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Small Business Owner Looks Toward Bigger Things : Growth: John Wilson knows success won't come easily but, like those on his favorite team, he'll keep stepping up to the plate.


NORCROSS, Ga. — On the day he opened up shop, John Wilson's frame of mind about his prospects as the owner of a small business could be likened to his experience as a die-hard Atlanta Braves fan--high hopes and depressing reality.

"I had gotten everything all set up--the letterheads, the forms, the business cards. I was ready," he recounts in the office of Wilson & Associates--the office being an upstairs room in his suburban Atlanta townhouse.

Twelve hours and dozens of "no's" later, Wilson's mood had declined.

"You think you've got it all together, then you see it isn't going to come easy. You come from up here," he says, stretching his arms high, "then, right to the bottom."

Wilson & Associates remanufactures worn-out computer laser printer cartridges so they can be used again.

That first evening, Wilson switched on a tiny TV on his work table and followed his baseball team while he worked on cartridges. The Braves lost and were a seemingly insurmountable nine games behind the first-place San Francisco Giants.

"I started just when the Braves were starting their big comeback," says Wilson, grinning below a Braves pennant on his office wall.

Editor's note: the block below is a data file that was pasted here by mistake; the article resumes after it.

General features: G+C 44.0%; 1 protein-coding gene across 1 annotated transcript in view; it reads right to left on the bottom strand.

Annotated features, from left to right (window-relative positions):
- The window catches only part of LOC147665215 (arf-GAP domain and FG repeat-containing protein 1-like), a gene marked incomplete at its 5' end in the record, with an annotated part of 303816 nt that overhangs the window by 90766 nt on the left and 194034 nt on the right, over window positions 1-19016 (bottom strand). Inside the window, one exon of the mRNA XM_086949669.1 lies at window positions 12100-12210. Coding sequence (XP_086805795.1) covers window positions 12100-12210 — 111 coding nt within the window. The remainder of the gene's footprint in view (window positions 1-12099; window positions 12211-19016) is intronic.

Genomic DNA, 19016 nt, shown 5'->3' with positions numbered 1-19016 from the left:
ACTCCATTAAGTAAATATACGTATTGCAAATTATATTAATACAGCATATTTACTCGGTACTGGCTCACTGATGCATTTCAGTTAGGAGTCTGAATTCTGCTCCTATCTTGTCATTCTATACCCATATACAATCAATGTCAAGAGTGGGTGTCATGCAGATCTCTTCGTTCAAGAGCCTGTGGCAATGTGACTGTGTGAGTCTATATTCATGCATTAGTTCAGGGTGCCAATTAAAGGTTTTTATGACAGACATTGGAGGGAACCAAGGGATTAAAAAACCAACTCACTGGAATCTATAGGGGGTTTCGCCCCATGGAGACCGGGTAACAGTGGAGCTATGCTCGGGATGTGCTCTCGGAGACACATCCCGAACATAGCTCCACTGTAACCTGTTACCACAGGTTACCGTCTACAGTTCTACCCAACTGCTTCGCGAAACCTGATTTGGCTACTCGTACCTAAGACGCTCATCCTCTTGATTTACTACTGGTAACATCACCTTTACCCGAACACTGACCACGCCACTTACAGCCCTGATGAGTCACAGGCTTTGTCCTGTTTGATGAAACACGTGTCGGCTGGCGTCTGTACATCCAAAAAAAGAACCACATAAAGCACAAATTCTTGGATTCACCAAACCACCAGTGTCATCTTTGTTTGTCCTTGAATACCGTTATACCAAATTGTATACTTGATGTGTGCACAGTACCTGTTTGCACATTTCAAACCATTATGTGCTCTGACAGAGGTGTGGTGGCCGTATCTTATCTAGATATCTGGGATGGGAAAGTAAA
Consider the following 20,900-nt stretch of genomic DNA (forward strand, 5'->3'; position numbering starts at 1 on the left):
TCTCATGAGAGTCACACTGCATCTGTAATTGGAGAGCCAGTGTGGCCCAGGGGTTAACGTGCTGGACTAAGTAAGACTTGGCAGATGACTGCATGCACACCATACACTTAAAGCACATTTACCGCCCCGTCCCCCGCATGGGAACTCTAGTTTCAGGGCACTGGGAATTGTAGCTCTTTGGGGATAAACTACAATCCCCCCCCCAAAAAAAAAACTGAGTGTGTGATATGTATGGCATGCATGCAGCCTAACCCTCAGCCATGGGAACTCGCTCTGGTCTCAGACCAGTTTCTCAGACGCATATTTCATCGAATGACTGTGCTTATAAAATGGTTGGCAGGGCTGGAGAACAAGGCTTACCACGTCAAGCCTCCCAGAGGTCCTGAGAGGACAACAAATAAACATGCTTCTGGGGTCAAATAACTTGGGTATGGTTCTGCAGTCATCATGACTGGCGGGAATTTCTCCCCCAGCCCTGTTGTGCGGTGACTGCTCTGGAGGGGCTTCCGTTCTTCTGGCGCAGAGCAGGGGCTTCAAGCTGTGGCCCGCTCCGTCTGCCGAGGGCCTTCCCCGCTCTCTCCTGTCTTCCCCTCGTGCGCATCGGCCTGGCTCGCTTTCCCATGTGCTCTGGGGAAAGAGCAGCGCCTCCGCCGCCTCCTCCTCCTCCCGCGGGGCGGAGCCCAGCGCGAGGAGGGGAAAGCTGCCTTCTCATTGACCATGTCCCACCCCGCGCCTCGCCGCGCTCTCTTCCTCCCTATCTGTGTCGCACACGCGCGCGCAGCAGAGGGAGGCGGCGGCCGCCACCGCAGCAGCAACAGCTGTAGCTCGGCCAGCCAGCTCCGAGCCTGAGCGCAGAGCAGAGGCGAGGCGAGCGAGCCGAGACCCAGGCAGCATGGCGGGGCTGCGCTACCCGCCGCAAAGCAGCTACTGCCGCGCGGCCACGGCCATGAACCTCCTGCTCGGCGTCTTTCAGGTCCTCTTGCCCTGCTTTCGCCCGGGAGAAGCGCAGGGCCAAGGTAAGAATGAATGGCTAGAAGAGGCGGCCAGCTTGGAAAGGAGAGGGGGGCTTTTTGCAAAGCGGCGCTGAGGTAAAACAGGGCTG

The Braves went on to catch the Giants in a dramatic race. Wilson, meanwhile, built up his business.

"We're chugging along. I've learned to ride that emotional roller coaster," he says, six months later. "The economy's getting better. I'm not fearful about the future anymore."

At 27, Wilson is fulfilling one goal by owning his own business. He hasn't given up on another--to be a millionaire by the time he's 30.

"I've made it through some rough times," says Wilson, who moved here from southern New Jersey out of high school. He's "never not been working," but has often used odd jobs to get by, earning as little as $9,000 a year.

He has worked for $5 to $6 an hour off and on for years as a parking lot attendant. He has risen at 3 a.m. each day to load United Parcel Service delivery trucks, has been in the vending machine business, has been a photocopier repairman and a copier salesman.

Wilson learned a couple of years ago about remanufacturing the cartridges that enable computer users to print out files. He compares it to rebuilding an auto engine.

New cartridges can run in the hundreds of dollars. He overhauls them and sells them back to their owners for half the cost of a new one.

Although he has larger competitors, Wilson sees the field, less than a decade old, as one suited to a small operation.

"They can't serve a client the way I can," he says. "I pick up and deliver myself, and I have a quick turnaround time."

The garrulous Wilson spent half a year preparing to open, investing $10,000 from his savings and friends' loans. He also began lining up customers, some at the parking lot where he worked.

His clients include advertising agencies, law firms, accountants, brokerage firms and government agencies.

Despite the name of his business, Wilson's only associate so far is his wife, Felicia, who keeps the books.

He rises at about 7 a.m. each weekday, showers and dresses, then walks upstairs and shuts the door to his office, in which a packed shelf contains such books as "Getting Business to Come to You" and "The Small Business Survival Guide."

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